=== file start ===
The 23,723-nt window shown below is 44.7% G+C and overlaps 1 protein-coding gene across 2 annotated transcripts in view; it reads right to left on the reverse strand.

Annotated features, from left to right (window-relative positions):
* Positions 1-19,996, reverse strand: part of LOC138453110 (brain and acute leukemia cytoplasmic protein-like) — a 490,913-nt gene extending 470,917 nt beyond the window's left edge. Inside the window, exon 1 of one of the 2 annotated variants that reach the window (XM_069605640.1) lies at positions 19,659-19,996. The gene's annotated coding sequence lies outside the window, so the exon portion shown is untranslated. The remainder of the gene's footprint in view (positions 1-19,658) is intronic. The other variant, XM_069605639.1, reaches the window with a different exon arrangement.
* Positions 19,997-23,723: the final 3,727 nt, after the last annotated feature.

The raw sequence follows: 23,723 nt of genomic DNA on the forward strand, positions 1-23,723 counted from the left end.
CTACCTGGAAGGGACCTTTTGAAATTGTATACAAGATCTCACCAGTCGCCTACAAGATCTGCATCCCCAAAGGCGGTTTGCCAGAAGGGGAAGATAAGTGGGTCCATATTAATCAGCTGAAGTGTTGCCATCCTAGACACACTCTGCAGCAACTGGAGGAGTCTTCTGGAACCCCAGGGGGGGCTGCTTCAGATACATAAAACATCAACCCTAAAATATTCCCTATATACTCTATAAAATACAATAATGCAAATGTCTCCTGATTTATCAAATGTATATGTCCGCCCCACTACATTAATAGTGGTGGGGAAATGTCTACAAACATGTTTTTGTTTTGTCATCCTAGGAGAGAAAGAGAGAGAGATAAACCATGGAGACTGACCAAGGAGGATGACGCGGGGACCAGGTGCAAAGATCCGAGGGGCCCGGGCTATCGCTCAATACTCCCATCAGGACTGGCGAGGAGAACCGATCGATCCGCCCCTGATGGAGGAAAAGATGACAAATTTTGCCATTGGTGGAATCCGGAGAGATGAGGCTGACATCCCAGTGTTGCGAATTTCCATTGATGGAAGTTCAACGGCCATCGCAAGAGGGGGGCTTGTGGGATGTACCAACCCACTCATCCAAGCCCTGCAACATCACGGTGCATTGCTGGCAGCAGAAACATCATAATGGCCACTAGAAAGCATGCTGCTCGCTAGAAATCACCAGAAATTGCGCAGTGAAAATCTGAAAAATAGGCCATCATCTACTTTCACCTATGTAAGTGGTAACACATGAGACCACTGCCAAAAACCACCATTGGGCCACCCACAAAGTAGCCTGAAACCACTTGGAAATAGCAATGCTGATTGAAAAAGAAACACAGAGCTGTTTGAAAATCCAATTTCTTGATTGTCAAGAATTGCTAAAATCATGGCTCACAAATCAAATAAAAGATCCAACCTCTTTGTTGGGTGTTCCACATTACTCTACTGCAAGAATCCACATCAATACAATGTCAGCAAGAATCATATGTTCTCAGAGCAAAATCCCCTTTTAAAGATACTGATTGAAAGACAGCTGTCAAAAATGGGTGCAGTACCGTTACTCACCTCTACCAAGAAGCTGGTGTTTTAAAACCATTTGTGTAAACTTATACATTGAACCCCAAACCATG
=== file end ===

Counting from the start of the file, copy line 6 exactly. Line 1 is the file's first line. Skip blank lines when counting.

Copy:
CTACCTGGAAGGGACCTTTTGAAATTGTATACAAGATCTCACCAGTCGCCTACAAGATCTGCATCCCCAAAGGCGGTTTGCCAGAAGGGGAAGATAAGTGGGTCCATATTAATCAGCTGAAGTGTTGCCATCCTAGACACACTCTGCAGCAACTGGAGGAGTCTTCTGGAACCCCAGGGGGGGCTGCTTCAGATACATAAAACATCAACCCTAAAATATTCCCTATATACTCTATAAAATACAATAATGCAAATGTCTCCTGATTTATCAAATGTATATGTCCGCCCCACTACATTAATAGTGGTGGGGAAATGTCTACAAACATGTTTTTGTTTTGTCATCCTAGGAGAGAAAGAGAGAGAGATAAACCATGGAGACTGACCAAGGAGGATGACGCGGGGACCAGGTGCAAAGATCCGAGGGGCCCGGGCTATCGCTCAATACTCCCATCAGGACTGGCGAGGAGAACCGATCGATCCGCCCCTGATGGAGGAAAAGATGACAAATTTTGCCATTGGTGGAATCCGGAGAGATGAGGCTGACATCCCAGTGTTGCGAATTTCCATTGATGGAAGTTCAACGGCCATCGCAAGAGGGGGGCTTGTGGGATGTACCAACCCACTCATCCAAGCCCTGCAACATCACGGTGCATTGCTGGCAGCAGAAACATCATAATGGCCACTAGAAAGCATGCTGCTCGCTAGAAATCACCAGAAATTGCGCAGTGAAAATCTGAAAAATAGGCCATCATCTACTTTCACCTATGTAAGTGGTAACACATGAGACCACTGCCAAAAACCACCATTGGGCCACCCACAAAGTAGCCTGAAACCACTTGGAAATAGCAATGCTGATTGAAAAAGAAACACAGAGCTGTTTGAAAATCCAATTTCTTGATTGTCAAGAATTGCTAAAATCATGGCTCACAAATCAAATAAAAGATCCAACCTCTTTGTTGGGTGTTCCACATTACTCTACTGCAAGAATCCACATCAATACAATGTCAGCAAGAATCATATGTTCTCAGAGCAAAATCCCCTTTTAAAGATACTGATTGAAAGACAGCTGTCAAAAATGGGTGCAGTACCGTTACTCACCTCTACCAAGAAGCTGGTGTTTTAAAACCATTTGTGTAAACTTATACATTGAACCCCAAACCATG